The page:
“If our church is not marked by concern for the poor, the oppressed, the hungry, we are guilty of heresy.” – Saint Ignatius of Loyola.
As Catholics, we are called to work for the realization of the Kingdom of God. It is done by prayer, it is done by participation in the sacraments and it is done by works of mercy.
In the following study, I will delineate and discuss the corporal and spiritual works of mercy. I will then seek to place the works of mercy in the larger context of charity and justice. However, I will first examine the biblical basis of these works.
What you do to the least of them
In a sense, the directive to engage in works of mercy is scattered throughout the scriptures. Isaiah 1:17 urges the Israelites to “learn to do good. Make justice your goal: repair the wronged, listen to the call of the orphan, defend the widow.
However, this charge to engage in good works and to be merciful is fully realized in Matthew 25:35-40. “For I was hungry, and you gave me food, I was thirsty, and you gave me drink, a stranger, and you took me in, naked, and you clothed me, sick, and you took care of me, in prison, and you visited me. Then the righteous will answer him and say, “Lord, when did we see you hungry and feed you, or thirsty and give you drink? When did we see you a stranger and welcome you, or naked and clothe you? When did we see you sick or in prison and visit you? And the king will answer them: “Amen, I tell you, whatever you have done for one of my younger brothers, you have done for me.
It is apparent from what has been said above that God desires human beings to engage in good works. This interpretation is not intended to address the conflict of works regarding salvation, but to set the stage for understanding Catholic teaching on the works of mercy.
Bodily works are acts taught by Christ that provide a pattern for how Catholics should treat others. The Catholic Church identifies seven bodily works of mercy: “Charitable actions by which we come to the aid of our neighbor in his spiritual and bodily needs”.
These works meet the basic needs of humanity as we journey through this life together. They are:
- Feed the hungry.
- Give drink to those who are thirsty.
- Dress the nude.
- Visit the prisoners.
- Shelter the homeless.
- Visit the sick.
- Bury the dead.
As we can see, these works respond to the concerns of the physical human being.
As their name suggests, spiritual works are concerned with the care of the soul. They are:
- Admonish the sinner. (Give the correction to those who need it.)
- Educate the ignorant. (Share our knowledge with others.)
- Advise the doubtful. (Notify those who need it.)
- Comfort the afflicted. (Comfort those who suffer.)
- Bear wrongs patiently. (Be patient with others.)
- Forgive all wounds. (Forgive those who have hurt us.)
- Pray for the living and the dead.
Where bodily works are focused on physical needs, spiritual works of mercy are concerned with meeting the spiritual needs and concerns of human beings.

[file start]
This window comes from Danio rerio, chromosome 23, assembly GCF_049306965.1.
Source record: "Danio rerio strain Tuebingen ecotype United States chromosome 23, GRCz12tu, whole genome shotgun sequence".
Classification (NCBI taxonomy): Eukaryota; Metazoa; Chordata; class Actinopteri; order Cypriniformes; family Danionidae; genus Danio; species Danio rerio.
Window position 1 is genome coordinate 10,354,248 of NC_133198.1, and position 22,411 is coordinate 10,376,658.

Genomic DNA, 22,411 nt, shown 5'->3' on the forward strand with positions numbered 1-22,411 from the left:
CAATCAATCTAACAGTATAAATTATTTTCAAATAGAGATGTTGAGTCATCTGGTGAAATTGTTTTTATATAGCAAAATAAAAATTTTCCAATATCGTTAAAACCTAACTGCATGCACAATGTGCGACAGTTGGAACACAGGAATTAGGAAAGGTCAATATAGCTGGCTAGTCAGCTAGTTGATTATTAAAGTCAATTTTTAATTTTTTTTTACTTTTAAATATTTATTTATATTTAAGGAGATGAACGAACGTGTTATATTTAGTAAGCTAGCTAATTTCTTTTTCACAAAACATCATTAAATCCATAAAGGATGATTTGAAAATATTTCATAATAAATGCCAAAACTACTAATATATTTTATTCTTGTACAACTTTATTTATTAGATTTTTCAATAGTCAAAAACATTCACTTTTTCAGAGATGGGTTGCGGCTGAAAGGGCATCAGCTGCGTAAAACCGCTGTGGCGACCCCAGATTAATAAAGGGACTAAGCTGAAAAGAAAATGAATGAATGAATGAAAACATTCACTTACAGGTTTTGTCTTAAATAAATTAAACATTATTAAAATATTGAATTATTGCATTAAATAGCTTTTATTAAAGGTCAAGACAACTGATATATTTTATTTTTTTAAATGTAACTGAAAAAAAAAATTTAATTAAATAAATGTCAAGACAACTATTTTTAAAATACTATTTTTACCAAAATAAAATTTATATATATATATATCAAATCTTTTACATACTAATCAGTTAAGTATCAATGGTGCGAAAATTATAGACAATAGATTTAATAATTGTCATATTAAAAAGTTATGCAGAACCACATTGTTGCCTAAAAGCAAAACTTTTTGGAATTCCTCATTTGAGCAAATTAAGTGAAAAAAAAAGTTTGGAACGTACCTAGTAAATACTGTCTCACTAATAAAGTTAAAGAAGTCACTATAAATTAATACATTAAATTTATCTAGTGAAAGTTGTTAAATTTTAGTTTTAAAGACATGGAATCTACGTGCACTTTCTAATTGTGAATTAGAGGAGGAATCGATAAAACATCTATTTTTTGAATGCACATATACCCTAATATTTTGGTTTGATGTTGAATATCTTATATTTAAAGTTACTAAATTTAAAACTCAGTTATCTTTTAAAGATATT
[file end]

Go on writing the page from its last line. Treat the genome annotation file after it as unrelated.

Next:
Having examined the bodily and spiritual works, I now turn to how these works are based on love and justice.
Mercy and Justice
In a sense, mercy is a consequence of love. In the Catholic tradition, love is not an emotion but an act of will. That is to say, love wants the good of others. Moreover, love is not a natural human inclination, but the result of the soul being imbued with the grace of God. As God is the criterion of good, love is wanting God on the other.
However, mercy also provides a necessary balance to justice. In order to see how this is so, it is necessary to define justice. For the purposes of this article, I will use Justinian’s definition of justice as “Give to each his due”.
Mercy, on the other hand, acts as a counterweight to the scale of justice. Mercy can be said to be the pain and pity aroused by kindness, offering compassion to all. He does not punish a person who deserves to be punished; to him who is worthy of good, he gives double what he owes.
The metaphysics of spiritual life is that what we receive we must give and in doing so receive more. So it is with mercy. Jesus tells us, “Blessed are the merciful, for mercy will be shown them” (Matthew 5:7). God is merciful to those who are themselves merciful.
I want to conclude by quoting the Compendium of the Social Doctrine of the Catholic Church. “The Church’s love for the poor is inspired by the Gospel of the Beatitudes, the poverty of Jesus and his concern for the poor. This love concerns material poverty and the many forms of cultural and religious poverty. Since its origin and despite the failure of many of its members, the Church has not ceased to work for their relief, their defense and their liberation by numerous works of charity which remain indispensable always and everywhere with innumerable bodily and spiritual works of mercy.
Among all these, almsgiving to the poor is one of the main witnesses of fraternal charity: it is also a work of justice pleasing to God, even if the practice of charity is not limited to almsgiving. but involves addressing the social and political dimensions of the problem of poverty. In its teaching, the Church constantly returns to this relationship between charity and justice: when we respond to the needs of those in need, we give them what is theirs, not ours. More than performing works of mercy, we are paying a debt of justice.
In the previous work, I sought to describe the teaching of the Catholic Church on the corporal and spiritual works of mercy. I suggested that mercy be placed in and as a counterweight to justice.